daughters, whom they homeschooled (or vanschooled). If it's a good sign for a marriage that the partners come to resemble each other physically a bit, theirs should be long and happy.
They call themselves "contemporary Appalachian singer-songwriters," but for them a singer-songwriter is not necessarily an interpreter of his or her own songs but simply a performer who places equal emphasis on the two arts. The music of Zoe Speaks draws equally from traditional material the two partners learned from their families and from modern compositions, mostly their own. They play mandolin, clawhammer banjo, and hammered dulcimer along with guitar, and their songs are interspersed with storytelling and clogging. But along with these traditional arts come songs musically distant from the ballads and old gospel pieces they have inherited. They write folk portraits of migrants to the North, songs with rock beats, and even a terrific truck-stop waitress song, "Viola," with a calypso beat.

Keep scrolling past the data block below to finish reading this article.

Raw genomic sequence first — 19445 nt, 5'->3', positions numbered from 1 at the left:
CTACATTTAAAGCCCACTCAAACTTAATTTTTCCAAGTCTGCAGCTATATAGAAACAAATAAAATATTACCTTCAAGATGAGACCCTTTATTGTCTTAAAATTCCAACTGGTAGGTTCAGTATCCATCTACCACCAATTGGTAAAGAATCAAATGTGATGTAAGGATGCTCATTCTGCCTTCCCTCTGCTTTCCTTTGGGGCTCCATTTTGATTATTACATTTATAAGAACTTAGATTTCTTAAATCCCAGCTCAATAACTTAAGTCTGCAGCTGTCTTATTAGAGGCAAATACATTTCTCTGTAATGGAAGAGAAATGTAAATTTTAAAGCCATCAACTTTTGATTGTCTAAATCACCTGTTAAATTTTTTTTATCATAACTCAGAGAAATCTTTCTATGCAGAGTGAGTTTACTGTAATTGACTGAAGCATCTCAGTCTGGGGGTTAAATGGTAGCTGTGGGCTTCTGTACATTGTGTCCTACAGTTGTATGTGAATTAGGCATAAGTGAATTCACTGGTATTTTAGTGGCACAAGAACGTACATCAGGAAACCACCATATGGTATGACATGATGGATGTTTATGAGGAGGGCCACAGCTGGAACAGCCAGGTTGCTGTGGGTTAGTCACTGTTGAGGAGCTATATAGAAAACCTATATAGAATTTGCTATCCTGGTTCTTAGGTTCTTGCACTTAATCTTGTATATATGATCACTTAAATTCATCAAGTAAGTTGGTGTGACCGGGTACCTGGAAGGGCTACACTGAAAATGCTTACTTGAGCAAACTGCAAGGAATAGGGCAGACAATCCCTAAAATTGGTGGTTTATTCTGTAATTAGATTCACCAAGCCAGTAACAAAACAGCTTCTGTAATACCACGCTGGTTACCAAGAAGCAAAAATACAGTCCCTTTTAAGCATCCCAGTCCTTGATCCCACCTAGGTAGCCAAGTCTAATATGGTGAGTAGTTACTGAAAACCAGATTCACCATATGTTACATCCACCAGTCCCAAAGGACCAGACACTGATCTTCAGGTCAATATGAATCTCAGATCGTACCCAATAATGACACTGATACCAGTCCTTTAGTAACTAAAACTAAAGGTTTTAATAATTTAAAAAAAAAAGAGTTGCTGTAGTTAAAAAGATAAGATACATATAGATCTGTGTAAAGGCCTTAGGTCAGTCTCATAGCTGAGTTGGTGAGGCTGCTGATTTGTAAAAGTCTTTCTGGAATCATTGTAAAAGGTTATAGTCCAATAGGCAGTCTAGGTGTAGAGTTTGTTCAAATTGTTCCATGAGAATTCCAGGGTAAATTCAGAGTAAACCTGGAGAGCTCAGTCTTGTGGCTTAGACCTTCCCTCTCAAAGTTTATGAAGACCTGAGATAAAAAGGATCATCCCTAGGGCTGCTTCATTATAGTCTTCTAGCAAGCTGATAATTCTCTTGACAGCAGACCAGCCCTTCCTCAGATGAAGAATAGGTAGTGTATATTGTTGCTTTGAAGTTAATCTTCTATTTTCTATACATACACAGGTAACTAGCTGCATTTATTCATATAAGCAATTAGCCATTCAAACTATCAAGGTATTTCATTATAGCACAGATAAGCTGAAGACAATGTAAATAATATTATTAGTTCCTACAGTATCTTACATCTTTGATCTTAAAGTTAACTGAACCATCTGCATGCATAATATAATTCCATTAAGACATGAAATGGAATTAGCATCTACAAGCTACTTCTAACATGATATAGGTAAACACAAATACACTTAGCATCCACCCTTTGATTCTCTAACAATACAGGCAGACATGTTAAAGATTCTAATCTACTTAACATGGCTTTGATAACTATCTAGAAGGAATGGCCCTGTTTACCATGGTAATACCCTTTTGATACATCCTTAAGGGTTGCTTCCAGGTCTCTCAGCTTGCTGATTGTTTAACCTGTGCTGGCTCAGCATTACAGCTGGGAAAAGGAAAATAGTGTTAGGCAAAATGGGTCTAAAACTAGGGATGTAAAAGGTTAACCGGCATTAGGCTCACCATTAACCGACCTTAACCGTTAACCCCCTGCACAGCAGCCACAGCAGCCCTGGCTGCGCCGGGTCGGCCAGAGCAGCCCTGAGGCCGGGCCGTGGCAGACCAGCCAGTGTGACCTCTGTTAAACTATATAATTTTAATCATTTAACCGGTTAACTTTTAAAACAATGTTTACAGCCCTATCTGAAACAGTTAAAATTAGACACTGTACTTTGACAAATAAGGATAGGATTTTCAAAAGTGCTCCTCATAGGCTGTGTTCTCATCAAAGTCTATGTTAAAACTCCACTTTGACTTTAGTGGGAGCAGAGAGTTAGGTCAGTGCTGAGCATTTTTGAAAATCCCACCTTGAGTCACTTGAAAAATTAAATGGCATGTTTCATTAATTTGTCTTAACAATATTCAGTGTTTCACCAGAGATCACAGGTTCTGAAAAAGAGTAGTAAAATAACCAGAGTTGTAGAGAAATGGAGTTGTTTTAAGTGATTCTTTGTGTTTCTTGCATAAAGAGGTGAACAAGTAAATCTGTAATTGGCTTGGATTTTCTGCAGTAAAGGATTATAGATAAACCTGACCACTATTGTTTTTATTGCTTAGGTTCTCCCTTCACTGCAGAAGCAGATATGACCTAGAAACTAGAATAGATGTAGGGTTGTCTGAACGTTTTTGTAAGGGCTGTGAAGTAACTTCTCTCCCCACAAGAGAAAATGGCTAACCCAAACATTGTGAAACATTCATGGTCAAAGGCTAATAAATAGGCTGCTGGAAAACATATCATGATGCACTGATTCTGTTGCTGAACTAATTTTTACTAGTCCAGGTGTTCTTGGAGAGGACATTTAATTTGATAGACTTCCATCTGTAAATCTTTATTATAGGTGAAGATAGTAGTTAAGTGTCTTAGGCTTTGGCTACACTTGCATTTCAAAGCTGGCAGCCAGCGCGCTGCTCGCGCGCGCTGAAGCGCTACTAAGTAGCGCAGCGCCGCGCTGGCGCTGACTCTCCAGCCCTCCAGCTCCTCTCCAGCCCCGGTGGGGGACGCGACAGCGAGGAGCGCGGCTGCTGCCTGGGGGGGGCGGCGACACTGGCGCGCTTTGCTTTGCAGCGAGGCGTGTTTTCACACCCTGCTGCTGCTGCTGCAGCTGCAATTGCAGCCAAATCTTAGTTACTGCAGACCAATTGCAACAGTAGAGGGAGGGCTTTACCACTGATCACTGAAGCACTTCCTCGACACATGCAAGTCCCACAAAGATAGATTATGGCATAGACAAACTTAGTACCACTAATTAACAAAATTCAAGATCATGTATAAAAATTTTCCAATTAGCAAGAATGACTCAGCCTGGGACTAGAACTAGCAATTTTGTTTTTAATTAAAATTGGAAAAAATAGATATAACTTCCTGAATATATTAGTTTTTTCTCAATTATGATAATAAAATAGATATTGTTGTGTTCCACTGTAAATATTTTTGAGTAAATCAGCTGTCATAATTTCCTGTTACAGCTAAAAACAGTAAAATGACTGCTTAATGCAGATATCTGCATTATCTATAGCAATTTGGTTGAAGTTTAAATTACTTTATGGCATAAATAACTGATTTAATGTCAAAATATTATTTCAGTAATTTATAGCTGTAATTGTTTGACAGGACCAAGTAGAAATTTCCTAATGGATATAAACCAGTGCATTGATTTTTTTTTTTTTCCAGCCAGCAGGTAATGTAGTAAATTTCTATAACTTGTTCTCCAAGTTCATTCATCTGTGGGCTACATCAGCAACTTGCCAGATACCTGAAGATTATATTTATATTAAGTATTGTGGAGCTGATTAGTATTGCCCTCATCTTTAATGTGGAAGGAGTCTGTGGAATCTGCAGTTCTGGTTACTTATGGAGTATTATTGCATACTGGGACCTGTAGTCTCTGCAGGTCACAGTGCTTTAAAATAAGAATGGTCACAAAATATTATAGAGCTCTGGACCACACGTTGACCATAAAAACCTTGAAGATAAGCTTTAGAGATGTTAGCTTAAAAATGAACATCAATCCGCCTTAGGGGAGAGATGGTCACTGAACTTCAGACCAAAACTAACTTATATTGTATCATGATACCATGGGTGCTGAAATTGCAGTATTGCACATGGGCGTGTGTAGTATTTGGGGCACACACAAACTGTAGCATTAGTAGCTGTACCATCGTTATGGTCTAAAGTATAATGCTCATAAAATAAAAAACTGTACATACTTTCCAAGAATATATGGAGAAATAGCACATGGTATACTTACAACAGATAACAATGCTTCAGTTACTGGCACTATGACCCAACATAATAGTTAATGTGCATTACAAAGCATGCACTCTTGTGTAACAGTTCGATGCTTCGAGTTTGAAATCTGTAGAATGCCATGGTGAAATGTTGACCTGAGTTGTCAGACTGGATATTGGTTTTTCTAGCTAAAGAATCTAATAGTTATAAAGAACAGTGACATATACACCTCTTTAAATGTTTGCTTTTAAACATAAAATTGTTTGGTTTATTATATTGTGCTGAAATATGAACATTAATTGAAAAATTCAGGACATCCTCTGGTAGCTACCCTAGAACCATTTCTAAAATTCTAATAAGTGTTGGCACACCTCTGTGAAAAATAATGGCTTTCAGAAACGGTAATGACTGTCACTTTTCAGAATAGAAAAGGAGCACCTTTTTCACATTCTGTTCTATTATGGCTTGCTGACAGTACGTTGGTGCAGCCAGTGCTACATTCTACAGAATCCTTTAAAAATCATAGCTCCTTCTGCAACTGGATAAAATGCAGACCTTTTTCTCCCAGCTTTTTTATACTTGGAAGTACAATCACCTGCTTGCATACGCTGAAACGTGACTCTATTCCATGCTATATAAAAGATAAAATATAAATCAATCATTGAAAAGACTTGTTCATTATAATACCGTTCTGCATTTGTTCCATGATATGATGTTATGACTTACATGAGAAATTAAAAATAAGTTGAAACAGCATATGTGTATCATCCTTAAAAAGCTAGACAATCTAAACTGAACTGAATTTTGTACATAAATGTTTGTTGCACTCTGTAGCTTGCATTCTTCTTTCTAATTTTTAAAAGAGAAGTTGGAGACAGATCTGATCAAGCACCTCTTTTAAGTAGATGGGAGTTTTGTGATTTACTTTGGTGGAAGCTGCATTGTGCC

The mixture of new and old material is unusual enough in a time when traditional music is mostly the province of specialists, but what's really uncanny about Zoe Speaks is the way they've made traditional songs their own and woven them into a presentation that's essentially contemporary and personal. They don't imitate old-time vocal timbres; they sing in natural, conversational voices, with every word crystal clear. And their harmony singing seems to suggest some kind of close communication between two people.